Umjikelezo We-Science, a science outreach collaboration, held its second four-day roadshow during which it visited four schools in rural parts of KwaZulu-Natal to promote studies and careers in Science, Technology, Engineering and Mathematics (STEM) fields.
Facilitators of the show include a team of 26 representatives from the Centre for the Advancement of Science and Mathematics Education (CASME), the Durban Natural Science Museum, the Kitchen Chemistry Outreach Project at the University of East Anglia in the United Kingdom, the KZN Science Centre, the Science and Technology Education Centre (STEC) at UKZN and the Unizulu Science Centre.
The team visited Charles Hlengwa High School in Illovo, Albini High School in Ntshongweni, Ubhedu Primary School in Hammarsdale and Banguni Secondary School in Mdlebeni, interacting with more than 1 200 learners.
Activities kicked off with a Sasol/Umjikelezo We-Science/CASME mobile science van handover – the vehicle was sponsored by Sasol and will be used by CASME between outreach projects.
Each organisation conducted busking activities that enabled learners to engage in a hands-on way, and proceedings included a science show.
On the first day, Sasol provided career information for senior learners and on the final day, Nautilus Engineering joined in to give learners an insight into engineering careers. STEC@UKZN provided additional information on entrance requirements into university.
This outreach has been organised for many communities in South Africa, most notably those in rural areas, which do not receive adequate exposure to and support from the science education community because of science awareness spaces such as museums, science centres and non-governmental organisations being based and operating mainly in or around urban environments.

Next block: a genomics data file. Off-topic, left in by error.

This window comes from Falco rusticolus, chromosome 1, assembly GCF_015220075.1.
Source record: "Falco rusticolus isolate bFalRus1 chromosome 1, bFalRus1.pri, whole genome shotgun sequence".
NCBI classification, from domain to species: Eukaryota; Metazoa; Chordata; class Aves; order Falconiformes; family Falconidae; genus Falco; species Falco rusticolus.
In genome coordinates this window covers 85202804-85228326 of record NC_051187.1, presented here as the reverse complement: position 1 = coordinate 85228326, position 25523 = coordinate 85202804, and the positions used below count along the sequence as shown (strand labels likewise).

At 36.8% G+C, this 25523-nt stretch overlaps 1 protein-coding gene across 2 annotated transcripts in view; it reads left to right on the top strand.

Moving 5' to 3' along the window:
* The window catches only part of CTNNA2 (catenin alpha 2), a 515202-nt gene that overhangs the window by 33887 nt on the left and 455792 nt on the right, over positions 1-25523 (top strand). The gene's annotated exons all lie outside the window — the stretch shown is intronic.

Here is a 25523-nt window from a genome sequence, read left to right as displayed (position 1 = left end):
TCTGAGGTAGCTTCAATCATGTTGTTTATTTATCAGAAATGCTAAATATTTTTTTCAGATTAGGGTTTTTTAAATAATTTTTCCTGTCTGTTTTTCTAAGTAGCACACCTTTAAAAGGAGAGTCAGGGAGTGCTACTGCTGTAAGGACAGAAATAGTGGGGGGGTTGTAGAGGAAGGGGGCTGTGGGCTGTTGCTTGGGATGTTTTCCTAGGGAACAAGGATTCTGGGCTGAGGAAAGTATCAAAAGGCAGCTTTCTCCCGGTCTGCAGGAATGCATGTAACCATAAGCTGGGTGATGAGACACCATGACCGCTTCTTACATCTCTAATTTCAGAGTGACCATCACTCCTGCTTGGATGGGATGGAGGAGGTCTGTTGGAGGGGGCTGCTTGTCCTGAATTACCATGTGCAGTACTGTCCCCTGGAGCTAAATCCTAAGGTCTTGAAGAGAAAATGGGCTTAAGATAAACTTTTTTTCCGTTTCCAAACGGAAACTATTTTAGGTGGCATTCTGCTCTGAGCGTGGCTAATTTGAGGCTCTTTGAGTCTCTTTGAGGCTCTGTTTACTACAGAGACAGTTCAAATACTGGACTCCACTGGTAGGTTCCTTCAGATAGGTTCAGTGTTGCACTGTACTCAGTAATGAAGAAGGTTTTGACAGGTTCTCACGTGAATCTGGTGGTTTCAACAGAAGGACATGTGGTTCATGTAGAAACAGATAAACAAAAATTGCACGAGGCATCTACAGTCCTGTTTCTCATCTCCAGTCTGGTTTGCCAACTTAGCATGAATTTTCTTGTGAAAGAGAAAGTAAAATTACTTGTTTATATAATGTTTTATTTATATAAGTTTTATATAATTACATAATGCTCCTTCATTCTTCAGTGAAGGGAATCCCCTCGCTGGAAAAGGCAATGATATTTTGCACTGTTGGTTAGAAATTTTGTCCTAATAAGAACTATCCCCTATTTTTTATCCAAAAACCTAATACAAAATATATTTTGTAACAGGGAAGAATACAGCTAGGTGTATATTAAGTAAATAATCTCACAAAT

The project’s name is drawn from the isiZulu word Umjikelezo, meaning circle, which is related to a cultural practice of church groups taking their message on the road to communities.
‘By initiating the Umjikilezo We-Science project, the participating organisations aim to bring the museum or science centre to the community,’ said Dr Tanja Reinhardt of STEC@UKZN. ‘The project seeks to bridge the spatial divide and expose learners to science literacy including career choices in STEM, spark their interest and feed their curiosity.’
The team received enthusiastic receptions from schools they visited – the headmistress of Ubhedu Primary said she was ‘over the moon’ to have the team there and expressed her wish that they visit again. The school suffers from a lack of funding, ruling out visits to museums or science centres.
Parents from the governing body at the school and a representative from the local radio station conducted an interview with Reinhardt and Dr Stephen Ashworth of Kitchen Chemistry.